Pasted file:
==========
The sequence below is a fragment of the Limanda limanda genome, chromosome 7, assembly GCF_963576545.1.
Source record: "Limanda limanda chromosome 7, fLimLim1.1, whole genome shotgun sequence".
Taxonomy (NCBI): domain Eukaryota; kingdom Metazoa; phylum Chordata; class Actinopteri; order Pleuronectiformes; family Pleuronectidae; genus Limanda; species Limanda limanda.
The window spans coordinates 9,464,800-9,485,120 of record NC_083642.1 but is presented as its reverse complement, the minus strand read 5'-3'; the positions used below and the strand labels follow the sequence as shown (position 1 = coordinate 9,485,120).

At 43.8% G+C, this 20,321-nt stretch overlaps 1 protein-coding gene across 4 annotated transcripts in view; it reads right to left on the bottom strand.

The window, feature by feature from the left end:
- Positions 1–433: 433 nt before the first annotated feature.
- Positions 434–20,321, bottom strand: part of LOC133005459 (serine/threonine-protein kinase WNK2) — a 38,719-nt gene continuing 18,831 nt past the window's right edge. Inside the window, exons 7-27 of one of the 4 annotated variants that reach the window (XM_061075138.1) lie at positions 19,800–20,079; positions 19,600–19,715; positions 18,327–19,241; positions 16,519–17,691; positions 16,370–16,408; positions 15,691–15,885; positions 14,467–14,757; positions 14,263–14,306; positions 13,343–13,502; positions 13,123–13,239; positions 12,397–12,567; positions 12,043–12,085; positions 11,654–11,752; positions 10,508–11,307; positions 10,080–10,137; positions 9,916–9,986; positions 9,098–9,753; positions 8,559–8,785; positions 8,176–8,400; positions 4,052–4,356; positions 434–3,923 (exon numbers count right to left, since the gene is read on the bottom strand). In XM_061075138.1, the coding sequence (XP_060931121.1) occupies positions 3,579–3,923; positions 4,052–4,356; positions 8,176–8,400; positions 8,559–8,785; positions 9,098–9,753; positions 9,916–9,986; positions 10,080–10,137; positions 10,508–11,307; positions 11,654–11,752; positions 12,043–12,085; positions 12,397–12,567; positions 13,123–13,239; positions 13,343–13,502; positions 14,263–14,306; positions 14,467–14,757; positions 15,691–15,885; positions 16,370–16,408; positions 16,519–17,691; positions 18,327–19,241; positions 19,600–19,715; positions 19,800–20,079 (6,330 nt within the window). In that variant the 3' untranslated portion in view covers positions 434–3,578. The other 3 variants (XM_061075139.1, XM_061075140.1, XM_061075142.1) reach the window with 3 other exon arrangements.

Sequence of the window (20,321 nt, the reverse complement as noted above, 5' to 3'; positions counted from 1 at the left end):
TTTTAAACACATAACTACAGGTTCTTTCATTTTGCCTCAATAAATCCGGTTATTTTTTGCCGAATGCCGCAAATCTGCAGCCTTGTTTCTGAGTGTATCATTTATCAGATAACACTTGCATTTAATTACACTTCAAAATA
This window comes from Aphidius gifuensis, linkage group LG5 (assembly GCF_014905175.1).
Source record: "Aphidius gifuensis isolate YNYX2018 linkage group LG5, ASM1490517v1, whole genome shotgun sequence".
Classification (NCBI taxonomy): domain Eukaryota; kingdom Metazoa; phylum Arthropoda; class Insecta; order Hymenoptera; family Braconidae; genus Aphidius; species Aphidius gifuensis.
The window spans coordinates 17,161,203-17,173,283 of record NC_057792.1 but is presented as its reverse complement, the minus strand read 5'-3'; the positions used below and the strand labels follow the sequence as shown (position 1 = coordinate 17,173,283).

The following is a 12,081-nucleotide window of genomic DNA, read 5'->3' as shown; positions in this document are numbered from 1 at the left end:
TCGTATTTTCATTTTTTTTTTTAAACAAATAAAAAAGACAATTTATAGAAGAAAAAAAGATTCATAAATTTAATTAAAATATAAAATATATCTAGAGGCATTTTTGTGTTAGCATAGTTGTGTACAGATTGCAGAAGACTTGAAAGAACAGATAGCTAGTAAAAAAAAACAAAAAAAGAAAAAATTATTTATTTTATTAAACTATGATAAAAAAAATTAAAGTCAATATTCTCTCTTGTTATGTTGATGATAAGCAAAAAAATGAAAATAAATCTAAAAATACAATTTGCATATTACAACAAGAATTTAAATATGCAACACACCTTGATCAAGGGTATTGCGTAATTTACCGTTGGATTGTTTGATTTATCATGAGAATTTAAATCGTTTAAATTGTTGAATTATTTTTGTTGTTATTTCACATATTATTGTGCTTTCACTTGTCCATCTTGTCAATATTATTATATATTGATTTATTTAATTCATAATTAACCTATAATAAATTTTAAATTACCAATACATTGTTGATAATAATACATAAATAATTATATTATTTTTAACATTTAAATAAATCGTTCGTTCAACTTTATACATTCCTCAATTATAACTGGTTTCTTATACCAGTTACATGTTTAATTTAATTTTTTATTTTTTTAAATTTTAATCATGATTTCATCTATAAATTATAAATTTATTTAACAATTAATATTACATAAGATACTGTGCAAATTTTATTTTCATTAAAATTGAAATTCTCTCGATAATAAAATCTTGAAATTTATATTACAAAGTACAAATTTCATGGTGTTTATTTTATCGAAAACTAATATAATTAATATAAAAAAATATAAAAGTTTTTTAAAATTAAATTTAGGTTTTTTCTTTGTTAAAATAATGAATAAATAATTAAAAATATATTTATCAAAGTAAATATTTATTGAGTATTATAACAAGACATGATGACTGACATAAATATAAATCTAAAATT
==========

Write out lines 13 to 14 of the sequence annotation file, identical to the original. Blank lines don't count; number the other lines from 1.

Classification (NCBI taxonomy): domain Eukaryota; kingdom Metazoa; phylum Arthropoda; class Insecta; order Hymenoptera; family Braconidae; genus Aphidius; species Aphidius gifuensis.
The window spans coordinates 17,161,203-17,173,283 of record NC_057792.1 but is presented as its reverse complement, the minus strand read 5'-3'; the positions used below and the strand labels follow the sequence as shown (position 1 = coordinate 17,173,283).